Route 7: Railway story
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Route 7: Railway story

July 22, 2020

The majestic, spacious railway station was a place of parting and meeting of many generations of Norilsk residents.

 It’s still nice to stop near the monumental and luxurious three-storey building in order to examine the columns, clear architectural lines, to imagine how the Norilsk people lived and worked during the Stalin and post-Stalin times.

Once upon a time, trains arrived from the airport and Dudinka to Oktyabrskaya Square in Norilsk. But the city-combine had big plans not only for the necessary internal communication, but also for a more global – external one.

The construction of the railway station on Vokzalnaya Street in the Old Town began in 1951. Then it was already known for certain that Norilsk would become a major railway junction on the way from the European part of the country to the east.

In the early 50s, almost half of the way was built on the Chum – Salehard – Igarka section of the railway. In the autumn of 1953, a monument to Stalin was erected on the square in front of the station building. However, construction site No. 501-503 was closed soon, and the monument to the father of nations was demolished. In fact, the station itself turned into a monument.

The Norilsk railway is one of the northernmost ones in the world, a kind of isolated railway “oasis”. It is about 700 kilometers away from the nearest Russian Railways station. For more than 80 years it has been serving the needs of the Norilsk industrial region. Its history began in 1936, when the first branch was built from the pier on the Norilskaya River to the mines under construction at the Schmidt’s Mount.

At the same time, the Norillag prisoners began to build a 114-kilometer narrow-gauge railway from Dudinka. In the spring of 1947, the first train passed along it. The narrow-gauge road Norilsk – Dudinka was altered to a wide track a little later, when by 1953 the railway station had been rebuilt.

Many people today believe in the revival of the railway as a link to the mainland. For example, Boris Shvaikov, a hereditary railway worker, spoke about the dream project of connecting Norilsk and the mainland:

“It is quite possible to build a railway from us to the mainland! The northern coast and the borders of the Arctic are developing: apatites, oil, coal, and the mineral complex. Without the new version of the railway, these treasures cannot be used effectively”.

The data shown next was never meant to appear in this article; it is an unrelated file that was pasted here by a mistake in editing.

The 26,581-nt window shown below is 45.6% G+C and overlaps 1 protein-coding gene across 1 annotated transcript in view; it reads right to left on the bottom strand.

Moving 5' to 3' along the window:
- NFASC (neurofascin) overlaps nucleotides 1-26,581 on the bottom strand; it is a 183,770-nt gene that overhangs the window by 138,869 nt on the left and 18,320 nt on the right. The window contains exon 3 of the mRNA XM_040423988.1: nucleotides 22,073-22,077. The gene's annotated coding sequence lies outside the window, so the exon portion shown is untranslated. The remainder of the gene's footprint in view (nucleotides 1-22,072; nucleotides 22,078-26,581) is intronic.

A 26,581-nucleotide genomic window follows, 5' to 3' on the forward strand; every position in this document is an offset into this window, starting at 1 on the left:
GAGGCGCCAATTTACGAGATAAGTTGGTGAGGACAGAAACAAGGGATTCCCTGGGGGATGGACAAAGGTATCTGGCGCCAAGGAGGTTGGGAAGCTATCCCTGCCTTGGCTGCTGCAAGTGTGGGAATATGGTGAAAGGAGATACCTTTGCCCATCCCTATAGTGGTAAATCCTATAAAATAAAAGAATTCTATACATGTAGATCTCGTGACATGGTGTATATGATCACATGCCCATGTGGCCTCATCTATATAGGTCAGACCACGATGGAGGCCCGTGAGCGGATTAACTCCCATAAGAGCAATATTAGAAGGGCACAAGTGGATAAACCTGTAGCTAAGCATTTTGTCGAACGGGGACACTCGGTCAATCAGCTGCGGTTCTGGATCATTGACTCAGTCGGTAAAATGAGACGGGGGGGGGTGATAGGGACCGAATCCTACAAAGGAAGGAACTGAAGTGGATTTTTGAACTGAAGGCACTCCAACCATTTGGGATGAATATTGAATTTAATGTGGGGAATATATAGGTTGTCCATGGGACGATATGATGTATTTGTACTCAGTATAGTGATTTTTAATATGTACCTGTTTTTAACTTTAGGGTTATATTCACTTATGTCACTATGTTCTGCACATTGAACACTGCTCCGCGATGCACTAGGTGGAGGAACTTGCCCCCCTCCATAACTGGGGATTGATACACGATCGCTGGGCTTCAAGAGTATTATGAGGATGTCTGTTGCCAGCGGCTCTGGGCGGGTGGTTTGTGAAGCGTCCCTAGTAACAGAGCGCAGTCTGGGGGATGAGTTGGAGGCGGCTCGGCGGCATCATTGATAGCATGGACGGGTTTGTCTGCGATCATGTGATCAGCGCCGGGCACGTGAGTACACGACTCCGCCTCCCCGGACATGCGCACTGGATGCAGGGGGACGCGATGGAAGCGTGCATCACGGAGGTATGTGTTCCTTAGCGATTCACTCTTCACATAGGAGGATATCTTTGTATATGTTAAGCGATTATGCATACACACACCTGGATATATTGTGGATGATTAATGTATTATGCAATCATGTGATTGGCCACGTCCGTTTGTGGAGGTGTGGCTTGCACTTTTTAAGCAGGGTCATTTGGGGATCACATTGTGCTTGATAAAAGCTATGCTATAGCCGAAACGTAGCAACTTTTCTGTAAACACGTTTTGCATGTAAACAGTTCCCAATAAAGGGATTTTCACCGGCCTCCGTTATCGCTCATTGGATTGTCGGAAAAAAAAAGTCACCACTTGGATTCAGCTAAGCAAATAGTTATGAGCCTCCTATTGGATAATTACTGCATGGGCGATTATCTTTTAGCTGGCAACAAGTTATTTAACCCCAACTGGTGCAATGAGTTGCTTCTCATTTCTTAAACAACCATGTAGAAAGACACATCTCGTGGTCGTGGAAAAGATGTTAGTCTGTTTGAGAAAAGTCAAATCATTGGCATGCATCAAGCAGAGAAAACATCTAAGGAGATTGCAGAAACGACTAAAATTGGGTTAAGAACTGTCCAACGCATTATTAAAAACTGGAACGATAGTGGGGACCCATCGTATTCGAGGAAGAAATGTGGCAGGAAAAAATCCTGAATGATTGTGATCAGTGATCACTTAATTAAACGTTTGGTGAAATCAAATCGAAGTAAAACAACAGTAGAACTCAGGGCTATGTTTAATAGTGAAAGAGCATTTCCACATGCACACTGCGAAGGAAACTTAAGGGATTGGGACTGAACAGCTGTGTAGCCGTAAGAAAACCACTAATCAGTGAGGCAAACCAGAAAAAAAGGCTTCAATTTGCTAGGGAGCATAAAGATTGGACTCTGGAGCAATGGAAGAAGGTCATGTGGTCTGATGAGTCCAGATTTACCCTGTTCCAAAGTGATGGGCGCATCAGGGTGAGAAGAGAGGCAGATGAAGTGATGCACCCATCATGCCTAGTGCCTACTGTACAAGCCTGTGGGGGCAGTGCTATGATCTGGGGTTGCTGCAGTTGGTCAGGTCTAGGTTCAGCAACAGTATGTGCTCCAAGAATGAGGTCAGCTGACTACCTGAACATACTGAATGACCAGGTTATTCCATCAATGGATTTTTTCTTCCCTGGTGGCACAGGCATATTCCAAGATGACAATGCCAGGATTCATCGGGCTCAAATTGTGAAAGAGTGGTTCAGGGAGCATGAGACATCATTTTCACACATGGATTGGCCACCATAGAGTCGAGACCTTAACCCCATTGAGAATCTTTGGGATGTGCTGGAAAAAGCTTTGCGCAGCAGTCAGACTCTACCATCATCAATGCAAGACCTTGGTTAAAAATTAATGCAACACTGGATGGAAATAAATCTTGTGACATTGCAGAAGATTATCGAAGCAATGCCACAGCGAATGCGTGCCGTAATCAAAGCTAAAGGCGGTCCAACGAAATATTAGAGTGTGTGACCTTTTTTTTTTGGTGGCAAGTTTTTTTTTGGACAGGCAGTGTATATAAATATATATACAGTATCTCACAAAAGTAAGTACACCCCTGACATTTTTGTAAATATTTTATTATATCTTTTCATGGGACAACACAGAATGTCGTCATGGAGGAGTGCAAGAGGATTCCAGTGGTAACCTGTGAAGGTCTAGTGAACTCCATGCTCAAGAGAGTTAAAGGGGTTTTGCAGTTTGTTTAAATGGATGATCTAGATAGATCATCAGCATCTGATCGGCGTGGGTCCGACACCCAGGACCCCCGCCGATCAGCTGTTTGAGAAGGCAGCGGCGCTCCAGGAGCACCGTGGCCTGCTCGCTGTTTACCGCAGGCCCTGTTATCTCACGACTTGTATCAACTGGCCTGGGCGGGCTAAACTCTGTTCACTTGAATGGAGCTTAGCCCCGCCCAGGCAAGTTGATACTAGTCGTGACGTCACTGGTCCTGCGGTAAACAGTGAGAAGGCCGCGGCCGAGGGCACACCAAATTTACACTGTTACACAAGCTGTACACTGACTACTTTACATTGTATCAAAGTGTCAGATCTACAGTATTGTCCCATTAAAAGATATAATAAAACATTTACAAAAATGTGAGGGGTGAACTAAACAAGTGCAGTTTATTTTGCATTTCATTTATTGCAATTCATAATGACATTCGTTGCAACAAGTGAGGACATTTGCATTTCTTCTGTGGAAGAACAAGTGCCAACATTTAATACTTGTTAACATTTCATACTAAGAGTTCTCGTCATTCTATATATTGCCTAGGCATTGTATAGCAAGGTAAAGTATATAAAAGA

By the way, experts from the Russian Geographical Society took over the study of the abandoned construction site No. 503 – the railway, which was supposed to be built from Norilsk to Urengoy in Soviet times. Based on the results of their expeditions, the engineers and scientists proposed three versions of the Transpolar Mainline.

Today, there is the Norilsk Railway museum on the site near the station – excursions are conducted there. The building itself is adjacent to a huge gallery of locomotives of various modifications and years of construction, and all that is in the open air, in perfect condition, preserved “forever and with love”.

The exposition includes the industrial electric locomotive that operated in Norilsk from 1957 to 1968: two railcars, one of which, the Red Railcar, was used by the director of the Norilsk combine Boris Kolesnikov for his inspection trips in 1970-1980. There is also an electric shunting diesel locomotive, a train carriage from Riga (it transported Norilsk Nickel employees until the mid-1990s), as well as a trailed carriage of the famous Norilsk electric train that ran on rails from 1967 to 1980.

By the end of the 1990s, the passenger traffic had disappeared altogether, it was considered unprofitable. Today, only industrial cargoes go through the Norilsk-Sortirovochnaya station. All of them are used for the needs of the Nornickel enterprises and divisions.

Inside the station building there is a department of the Technological Railway Transport Enterprise, as the Norilsk Railway is called today. Its heart – the station – remains one of the most beautiful architectural features of the era.

Use the Must see and must do tag to read about other routes in Norilsk and Dudinka.

Text: Marina Khoroshevskaya, Photo: Nikolay Shchipko, Igor Yagubkov, Marina Lystseva and archives of Norilsk residents

July 22, 2020

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